6.0 magnitude earthquake struck the California-Nevada border

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SAN FRANCISCO – An earthquake with a preliminary magnitude of 6.0 shook the California-Nevada border on Thursday afternoon. According to the US Geological Survey, people reported trembling hundreds of kilometers away.

There were no immediate reports of serious damage or injury.

The earthquake hit at 3:49 p.m. in a region about 250 miles east of San Francisco and south of Lake Tahoe. Its epicenter was four miles west-southwest of Walker, a California city of fewer than 900 people. Dozens of aftershocks with at least half a dozen magnitude 4.0 or more followed, the USGS said.

“The ground shook a lot and then everything started to fall,” said Carolina Estrada, manager of the Walker Coffee Company. Syrup bottles broke, dishes fell to the floor and the roof of the shop collapsed a little.

The shaking lasted 30 seconds or more, she said.

“We ran out of the building,” said Estrada. But the tremors continued, and “boulders the size of cars” fell on nearby US 395, she said.

Cars were hit by rocks but no one was injured, the California Highway Patrol reported.

At one point, rockfalls closed about 40 miles of the interstate, a major route through the northern Sierra Nevada, authorities said. Parts of the freeway were later reopened, but the crews stayed on site in the event of aftershocks, according to the California Department of Transportation.

In Nevada, Reno City Hall has been evacuated, Mayor Hillary Schieve told the Reno Gazette Journal. “It shook pretty well,” said Schieve.

Communities around Lake Tahoe and as far as Fresno, California felt the earthquake, which was 6 miles deep. It was as far away as Las Vegas, too.

The epicenter was near the Antelope Valley Fault. The quake was the strongest since a 6.1 magnitude earthquake in 1994.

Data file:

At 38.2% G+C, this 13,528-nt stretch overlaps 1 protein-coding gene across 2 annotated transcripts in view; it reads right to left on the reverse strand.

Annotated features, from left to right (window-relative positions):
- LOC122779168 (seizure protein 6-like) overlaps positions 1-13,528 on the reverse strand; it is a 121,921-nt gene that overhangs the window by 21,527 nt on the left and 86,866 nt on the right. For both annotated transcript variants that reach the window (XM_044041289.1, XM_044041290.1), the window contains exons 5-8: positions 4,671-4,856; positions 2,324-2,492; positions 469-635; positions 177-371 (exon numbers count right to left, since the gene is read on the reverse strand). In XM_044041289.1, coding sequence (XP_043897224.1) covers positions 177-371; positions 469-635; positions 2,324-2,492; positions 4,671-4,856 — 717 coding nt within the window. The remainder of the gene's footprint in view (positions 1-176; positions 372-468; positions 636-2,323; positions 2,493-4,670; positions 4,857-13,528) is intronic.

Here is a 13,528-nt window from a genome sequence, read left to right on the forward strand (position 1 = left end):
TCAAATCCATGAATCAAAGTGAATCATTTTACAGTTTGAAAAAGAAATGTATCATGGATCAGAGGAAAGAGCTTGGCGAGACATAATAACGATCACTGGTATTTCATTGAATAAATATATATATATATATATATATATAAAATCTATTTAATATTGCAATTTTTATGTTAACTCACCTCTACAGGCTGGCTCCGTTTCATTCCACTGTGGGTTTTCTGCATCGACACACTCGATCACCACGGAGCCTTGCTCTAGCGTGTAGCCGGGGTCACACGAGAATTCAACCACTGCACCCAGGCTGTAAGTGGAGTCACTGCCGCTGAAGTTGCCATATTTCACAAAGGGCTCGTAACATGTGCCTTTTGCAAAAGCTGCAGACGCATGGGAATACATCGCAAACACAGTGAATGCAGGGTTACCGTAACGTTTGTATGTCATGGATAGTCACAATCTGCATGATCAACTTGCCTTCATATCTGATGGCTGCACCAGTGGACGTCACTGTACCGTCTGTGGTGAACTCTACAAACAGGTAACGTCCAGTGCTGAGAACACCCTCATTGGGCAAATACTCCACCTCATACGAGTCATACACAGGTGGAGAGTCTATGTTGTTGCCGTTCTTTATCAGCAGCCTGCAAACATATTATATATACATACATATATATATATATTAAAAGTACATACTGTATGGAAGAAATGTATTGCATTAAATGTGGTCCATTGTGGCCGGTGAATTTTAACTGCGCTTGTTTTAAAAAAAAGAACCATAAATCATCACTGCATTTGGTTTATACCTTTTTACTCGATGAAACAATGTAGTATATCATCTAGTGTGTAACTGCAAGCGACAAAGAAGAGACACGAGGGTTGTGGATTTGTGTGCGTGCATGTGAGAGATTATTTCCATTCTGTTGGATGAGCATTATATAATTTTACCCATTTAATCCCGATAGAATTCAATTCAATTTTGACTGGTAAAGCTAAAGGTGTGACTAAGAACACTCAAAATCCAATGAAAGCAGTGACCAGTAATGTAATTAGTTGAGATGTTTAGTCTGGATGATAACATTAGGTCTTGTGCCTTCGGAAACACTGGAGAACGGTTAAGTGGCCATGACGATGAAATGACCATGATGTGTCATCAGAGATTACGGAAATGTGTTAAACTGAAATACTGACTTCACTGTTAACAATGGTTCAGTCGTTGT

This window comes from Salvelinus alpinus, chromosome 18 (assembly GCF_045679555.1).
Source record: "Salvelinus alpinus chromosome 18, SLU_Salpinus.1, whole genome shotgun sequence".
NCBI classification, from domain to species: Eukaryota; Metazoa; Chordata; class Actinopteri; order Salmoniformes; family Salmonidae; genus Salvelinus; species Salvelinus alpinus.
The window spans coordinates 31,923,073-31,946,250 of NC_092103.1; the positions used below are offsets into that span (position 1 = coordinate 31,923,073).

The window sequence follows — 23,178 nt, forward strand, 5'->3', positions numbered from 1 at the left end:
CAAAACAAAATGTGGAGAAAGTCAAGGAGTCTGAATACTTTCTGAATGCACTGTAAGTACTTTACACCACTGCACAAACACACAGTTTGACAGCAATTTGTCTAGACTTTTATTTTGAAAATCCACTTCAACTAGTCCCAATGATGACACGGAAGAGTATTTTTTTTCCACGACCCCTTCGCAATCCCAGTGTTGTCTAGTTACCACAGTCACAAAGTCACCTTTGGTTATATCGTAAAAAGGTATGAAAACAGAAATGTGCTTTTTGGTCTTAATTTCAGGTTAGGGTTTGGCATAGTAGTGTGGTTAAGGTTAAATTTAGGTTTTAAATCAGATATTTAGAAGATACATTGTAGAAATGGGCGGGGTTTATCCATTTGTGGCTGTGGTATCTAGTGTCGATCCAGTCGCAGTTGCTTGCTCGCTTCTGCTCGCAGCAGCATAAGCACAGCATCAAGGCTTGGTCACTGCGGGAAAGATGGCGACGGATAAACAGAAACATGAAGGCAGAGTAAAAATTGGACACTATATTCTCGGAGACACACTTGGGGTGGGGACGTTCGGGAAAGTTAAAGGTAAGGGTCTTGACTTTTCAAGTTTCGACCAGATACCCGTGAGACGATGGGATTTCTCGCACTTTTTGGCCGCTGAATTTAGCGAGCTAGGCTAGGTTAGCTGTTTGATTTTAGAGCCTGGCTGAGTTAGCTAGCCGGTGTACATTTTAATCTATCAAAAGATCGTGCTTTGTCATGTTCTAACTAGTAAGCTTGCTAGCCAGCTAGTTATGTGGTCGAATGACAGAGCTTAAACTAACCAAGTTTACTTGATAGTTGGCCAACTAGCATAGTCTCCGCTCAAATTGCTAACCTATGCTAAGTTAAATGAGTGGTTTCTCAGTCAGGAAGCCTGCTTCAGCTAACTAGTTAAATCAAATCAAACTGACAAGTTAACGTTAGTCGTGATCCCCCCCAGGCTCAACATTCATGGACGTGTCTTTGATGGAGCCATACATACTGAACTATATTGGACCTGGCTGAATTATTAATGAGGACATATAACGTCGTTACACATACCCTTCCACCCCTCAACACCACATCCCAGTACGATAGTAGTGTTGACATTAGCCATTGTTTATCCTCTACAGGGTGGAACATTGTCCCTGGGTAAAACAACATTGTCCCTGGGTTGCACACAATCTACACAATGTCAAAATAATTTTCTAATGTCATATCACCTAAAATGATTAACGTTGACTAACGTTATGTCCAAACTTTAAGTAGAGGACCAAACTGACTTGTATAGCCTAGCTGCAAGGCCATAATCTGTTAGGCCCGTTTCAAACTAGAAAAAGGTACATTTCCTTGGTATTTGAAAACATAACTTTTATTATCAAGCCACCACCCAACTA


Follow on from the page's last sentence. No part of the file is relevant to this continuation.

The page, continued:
The quake was “a classic earthquake with normal faults for Eastern California,” and aftershocks were frequent in the region, tweeted seismologist Lucy Jones.

“People in the area should expect aftershocks for days after an earthquake this size,” said Jason Ballman of the University of Southern California’s Southern California Earthquake Center.

Reports of damage or injuries may not be available for days as a lot of the vibration is felt in remote areas, Ballman warned.

Preliminary reports had shown that two earthquakes were 25 seconds long but 100 miles apart. But the U.S. Geological Survey checked the tremors and removed the report of a 4.8 magnitude quake in Farmington, about five miles southeast of Stockton.

The uncertainty was caused by the remote location, which had fewer seismic instruments, said Austin Elliott, a USGS geologist.

“The system underestimated the original size of this event and estimated a location that was slightly different from the actual location,” he said.

As the seismic waves moved across the state, other stations mistakenly interpreted them as a separate quake because “they arrived at an unexpected time,” Elliott said.

Elliott also said that earthquakes often occur along this fault. He cited a 5.8 magnitude earthquake that struck the town of Lone Pine in the eastern Sierra last month, tumbling boulders down the mountain. Whitney.

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